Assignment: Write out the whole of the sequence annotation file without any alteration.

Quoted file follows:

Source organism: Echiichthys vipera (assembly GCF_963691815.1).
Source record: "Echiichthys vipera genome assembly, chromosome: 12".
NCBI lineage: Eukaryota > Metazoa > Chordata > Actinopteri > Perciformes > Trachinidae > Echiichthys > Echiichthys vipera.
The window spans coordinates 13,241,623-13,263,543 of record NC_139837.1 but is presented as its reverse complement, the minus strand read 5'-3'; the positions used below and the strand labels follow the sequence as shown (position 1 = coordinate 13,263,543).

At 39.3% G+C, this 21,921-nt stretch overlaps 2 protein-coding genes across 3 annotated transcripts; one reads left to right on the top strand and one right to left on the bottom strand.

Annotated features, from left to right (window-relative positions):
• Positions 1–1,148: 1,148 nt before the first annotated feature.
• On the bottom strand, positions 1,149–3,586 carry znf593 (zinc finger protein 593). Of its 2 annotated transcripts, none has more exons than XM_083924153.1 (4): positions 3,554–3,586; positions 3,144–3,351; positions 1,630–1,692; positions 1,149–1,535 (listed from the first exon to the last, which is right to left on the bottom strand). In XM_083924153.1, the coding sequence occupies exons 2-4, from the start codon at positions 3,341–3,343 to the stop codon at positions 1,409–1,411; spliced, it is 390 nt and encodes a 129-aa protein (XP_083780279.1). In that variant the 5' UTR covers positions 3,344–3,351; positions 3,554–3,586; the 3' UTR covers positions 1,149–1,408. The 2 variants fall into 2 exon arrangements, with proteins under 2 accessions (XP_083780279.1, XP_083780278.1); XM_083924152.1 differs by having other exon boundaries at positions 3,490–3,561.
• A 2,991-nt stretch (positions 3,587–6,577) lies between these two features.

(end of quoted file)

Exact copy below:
Source organism: Echiichthys vipera (assembly GCF_963691815.1).
Source record: "Echiichthys vipera genome assembly, chromosome: 12".
NCBI lineage: Eukaryota > Metazoa > Chordata > Actinopteri > Perciformes > Trachinidae > Echiichthys > Echiichthys vipera.
The window spans coordinates 13,241,623-13,263,543 of record NC_139837.1 but is presented as its reverse complement, the minus strand read 5'-3'; the positions used below and the strand labels follow the sequence as shown (position 1 = coordinate 13,263,543).

At 39.3% G+C, this 21,921-nt stretch overlaps 2 protein-coding genes across 3 annotated transcripts; one reads left to right on the top strand and one right to left on the bottom strand.

Annotated features, from left to right (window-relative positions):
• Positions 1–1,148: 1,148 nt before the first annotated feature.
• On the bottom strand, positions 1,149–3,586 carry znf593 (zinc finger protein 593). Of its 2 annotated transcripts, none has more exons than XM_083924153.1 (4): positions 3,554–3,586; positions 3,144–3,351; positions 1,630–1,692; positions 1,149–1,535 (listed from the first exon to the last, which is right to left on the bottom strand). In XM_083924153.1, the coding sequence occupies exons 2-4, from the start codon at positions 3,341–3,343 to the stop codon at positions 1,409–1,411; spliced, it is 390 nt and encodes a 129-aa protein (XP_083780279.1). In that variant the 5' UTR covers positions 3,344–3,351; positions 3,554–3,586; the 3' UTR covers positions 1,149–1,408. The 2 variants fall into 2 exon arrangements, with proteins under 2 accessions (XP_083780279.1, XP_083780278.1); XM_083924152.1 differs by having other exon boundaries at positions 3,490–3,561.
• A 2,991-nt stretch (positions 3,587–6,577) lies between these two features.